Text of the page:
BMI was also relevant in breastfeeding duration. Very obese white women had on average the shortest period of breastfeeding while normal-weight white women had the longest. Among white women the odds of breastfeeding at 10 weeks decreased as their BMIs increased.

The authors point to other studies that show overweight and obese women may have a harder time breastfeeding than women of normal weight and they urge that overweight and obese women as well as black women may need more guidance to start breastfeeding.

-- Jeannine Stein

Photo credit: Ricardo DeAratanha / Los Angeles Times

Lengthy pacifier use can lead to speech problems

October 21, 2009 |  6:00 am

Pacifiers Questions on whether a baby should be given a pacifier or allowed to thumb-suck have existed for generations. The concerns center on whether sucking habits will impact tooth alignment and speech development. The latest evidence, published today, suggests that long-term pacifier use, thumb-sucking and even early bottle use increases the risk of speech disorders in children.

The study looked at the association between sucking behaviors and speech disorders in 128 children, ages three to five, in Chile. Delaying bottle use until at least 9 months old reduced the risk of developing a speech disorder, researchers found. But children who sucked their thumb, fingers or used a pacifier for more than three years were three times as likely to develop speech impediments. Breastfeeding did not have a detrimental effect on speech development.

The authors of the study noted that other research suggests that use of a pacifier or thumb-sucking for less than three years also increases the risk of a speech problem. The sucking motion may change the normal shape of the dental arch and bite. Breastfeeding, however, seems to promote positive oral development.

"The development of coordinated breathing, chewing, swallowing and speech articulation has been shown to be associated with breastfeeding. It is believed that breastfeeding promotes mobility, strength and posture of the speech organs," the authors wrote.

The study is published in the open access journal BMC Pediatrics.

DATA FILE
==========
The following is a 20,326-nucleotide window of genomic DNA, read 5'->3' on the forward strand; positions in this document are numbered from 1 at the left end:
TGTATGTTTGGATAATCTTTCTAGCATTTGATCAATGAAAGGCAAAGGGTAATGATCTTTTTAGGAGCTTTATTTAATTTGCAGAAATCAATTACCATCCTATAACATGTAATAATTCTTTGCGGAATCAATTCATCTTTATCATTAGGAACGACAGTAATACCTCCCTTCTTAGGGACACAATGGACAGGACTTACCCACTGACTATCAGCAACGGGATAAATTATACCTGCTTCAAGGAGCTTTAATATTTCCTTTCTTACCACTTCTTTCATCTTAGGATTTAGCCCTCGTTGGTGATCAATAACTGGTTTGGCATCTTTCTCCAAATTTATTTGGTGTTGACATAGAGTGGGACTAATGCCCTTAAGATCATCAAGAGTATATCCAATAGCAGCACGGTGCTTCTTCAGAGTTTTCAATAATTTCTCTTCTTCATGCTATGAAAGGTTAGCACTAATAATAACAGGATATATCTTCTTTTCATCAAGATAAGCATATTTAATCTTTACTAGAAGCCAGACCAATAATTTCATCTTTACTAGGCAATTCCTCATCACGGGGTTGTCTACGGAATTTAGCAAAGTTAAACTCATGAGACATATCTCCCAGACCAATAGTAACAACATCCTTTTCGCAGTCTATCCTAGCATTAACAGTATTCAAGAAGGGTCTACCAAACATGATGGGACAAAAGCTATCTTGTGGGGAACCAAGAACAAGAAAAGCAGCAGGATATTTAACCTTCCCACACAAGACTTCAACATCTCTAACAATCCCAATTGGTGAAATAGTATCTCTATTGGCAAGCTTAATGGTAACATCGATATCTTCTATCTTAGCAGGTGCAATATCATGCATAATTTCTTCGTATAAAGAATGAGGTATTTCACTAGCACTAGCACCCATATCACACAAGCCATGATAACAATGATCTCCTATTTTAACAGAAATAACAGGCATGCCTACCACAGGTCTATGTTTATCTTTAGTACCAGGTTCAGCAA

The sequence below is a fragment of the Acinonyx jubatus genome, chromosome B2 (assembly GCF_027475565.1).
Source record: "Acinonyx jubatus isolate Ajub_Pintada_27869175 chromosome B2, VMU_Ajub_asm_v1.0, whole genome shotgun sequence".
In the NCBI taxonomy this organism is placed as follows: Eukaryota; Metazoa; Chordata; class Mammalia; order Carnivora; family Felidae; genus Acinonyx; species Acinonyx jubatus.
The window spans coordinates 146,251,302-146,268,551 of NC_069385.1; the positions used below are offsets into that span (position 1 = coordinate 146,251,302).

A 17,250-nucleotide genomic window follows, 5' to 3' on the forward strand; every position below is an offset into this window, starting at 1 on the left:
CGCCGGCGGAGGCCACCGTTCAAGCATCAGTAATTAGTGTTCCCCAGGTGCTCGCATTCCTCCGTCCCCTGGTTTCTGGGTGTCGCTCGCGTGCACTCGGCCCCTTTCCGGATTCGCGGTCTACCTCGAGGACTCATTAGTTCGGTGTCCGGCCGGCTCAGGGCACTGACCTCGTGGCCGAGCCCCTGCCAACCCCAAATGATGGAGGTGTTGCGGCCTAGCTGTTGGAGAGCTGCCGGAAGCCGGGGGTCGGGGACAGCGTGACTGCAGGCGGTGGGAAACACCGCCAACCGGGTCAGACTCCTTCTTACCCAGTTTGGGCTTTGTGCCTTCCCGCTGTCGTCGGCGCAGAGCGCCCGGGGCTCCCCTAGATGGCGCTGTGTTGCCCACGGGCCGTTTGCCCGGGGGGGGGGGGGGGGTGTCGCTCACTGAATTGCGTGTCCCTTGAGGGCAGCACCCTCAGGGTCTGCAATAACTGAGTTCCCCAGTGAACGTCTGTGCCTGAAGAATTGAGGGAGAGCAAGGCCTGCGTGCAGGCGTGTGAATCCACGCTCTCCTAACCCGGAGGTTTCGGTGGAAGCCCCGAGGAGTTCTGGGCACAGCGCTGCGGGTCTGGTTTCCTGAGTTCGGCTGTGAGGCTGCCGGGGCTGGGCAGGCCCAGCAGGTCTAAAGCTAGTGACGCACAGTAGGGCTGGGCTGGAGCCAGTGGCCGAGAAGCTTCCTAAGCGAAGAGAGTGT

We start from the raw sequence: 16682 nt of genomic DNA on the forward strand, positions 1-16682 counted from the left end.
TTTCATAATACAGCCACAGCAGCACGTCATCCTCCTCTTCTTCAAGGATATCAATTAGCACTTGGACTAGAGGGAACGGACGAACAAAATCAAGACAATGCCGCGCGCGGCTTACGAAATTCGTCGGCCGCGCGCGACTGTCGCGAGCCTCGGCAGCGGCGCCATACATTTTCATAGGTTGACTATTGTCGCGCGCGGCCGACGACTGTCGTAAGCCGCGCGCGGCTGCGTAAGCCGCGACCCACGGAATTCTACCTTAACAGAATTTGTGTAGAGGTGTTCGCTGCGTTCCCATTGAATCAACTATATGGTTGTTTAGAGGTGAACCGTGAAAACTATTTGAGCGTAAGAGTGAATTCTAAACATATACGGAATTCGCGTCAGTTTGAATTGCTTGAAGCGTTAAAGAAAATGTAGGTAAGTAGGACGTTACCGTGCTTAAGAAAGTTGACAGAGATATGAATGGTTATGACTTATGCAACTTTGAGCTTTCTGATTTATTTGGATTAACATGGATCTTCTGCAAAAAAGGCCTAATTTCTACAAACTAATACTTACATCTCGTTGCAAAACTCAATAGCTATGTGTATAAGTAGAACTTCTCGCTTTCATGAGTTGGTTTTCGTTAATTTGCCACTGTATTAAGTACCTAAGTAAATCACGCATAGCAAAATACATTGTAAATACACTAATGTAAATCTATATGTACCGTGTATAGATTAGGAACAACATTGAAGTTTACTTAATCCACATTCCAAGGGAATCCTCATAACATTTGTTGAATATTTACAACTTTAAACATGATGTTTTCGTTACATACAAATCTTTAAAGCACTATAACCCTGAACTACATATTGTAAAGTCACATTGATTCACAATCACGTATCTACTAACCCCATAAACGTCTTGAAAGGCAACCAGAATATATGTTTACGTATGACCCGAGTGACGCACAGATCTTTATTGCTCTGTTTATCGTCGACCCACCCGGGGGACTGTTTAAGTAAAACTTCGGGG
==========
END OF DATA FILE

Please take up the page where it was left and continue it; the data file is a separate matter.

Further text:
- Shari Roan

Photo credit: Los Angeles Times

Breastfeeding moms: Want lovely bones? Do some exercise

October 13, 2009 |  2:50 pm

Breastfeeding mothers do a lot for their babies, but the process of breastfeeding can shortchange moms when it comes to bone mineral density.

Js8ehjncDuring pregnancy and lactation a woman's body can show bone mineral loss even greater than what the average woman experiences after menopause. While bone mineral density usually returns to normal levels when lactation stops, it doesn't return to pre-pregnancy levels in all women.

But exercise, according to a new study, may help shore up that bone loss. Researchers from the University of North Carolina at Greensboro recruited 20 breastfeeding women, randomly assigning half to an exercise intervention group, and half to a control group that did no exercise. Neither group changed their diet.

The 16-week exercise program consisted of aerobic activity three days a week (brisk walking) and resistance training three days a week that emphasized increasing core strength. Individual exercises included squats, bench presses, push-ups, abdominal planks and dead lifts and were done at home with handheld weights and a stability ball. Since all study participants were sedentary at the beginning of the study, time and intensity of the exercises increased gradually.

All that exercise paid off--the workout group showed significantly less bone mineral density losses in the lumbar spine compared with the control group. The intervention group also showed greater muscular strength and improved endurance over the control group. That group also lost substantially less lean body mass than the control.

The study concluded: "Additional research is needed to determine whether these beneficial effects of exercise continue after weaning, resulting in higher [bone mineral density] and decreasing the risk of osteoporosis in later life."

The study appears in the October issue of the journal Medicine & Science in Sports & Exercise.

-- Jeannine Stein

Photo credit: Barbara Peacock/CORBIS

WIC program gets its first overhaul -- to include fresh produce

September 30, 2009 |  2:19 pm


There is rejoicing today at agencies that work with recipients of food vouchers through the Women, Infants and Children program.

"We're in seventh heaven," said Laurie True, executive director of the Cal WIC Assn., based in Sacramento.

Starting Thursday, WIC recipients -- more than 8 million of them -- will be able to use vouchers to buy fresh fruit and vegetables, under a program revision that has been years in the making.

"We're extremely excited," said Pina Hernandez, outreach manager for the Public Health Foundation Enterprises WIC Program, which provides WIC services to 316,000 people in Los Angeles and Orange counties.

"It's a much-needed change," said Elizabeth Pivonka, president of the Produce for Better Health Foundation, a nonprofit behind a national public health initiative to get people to eat more fruit and vegetables.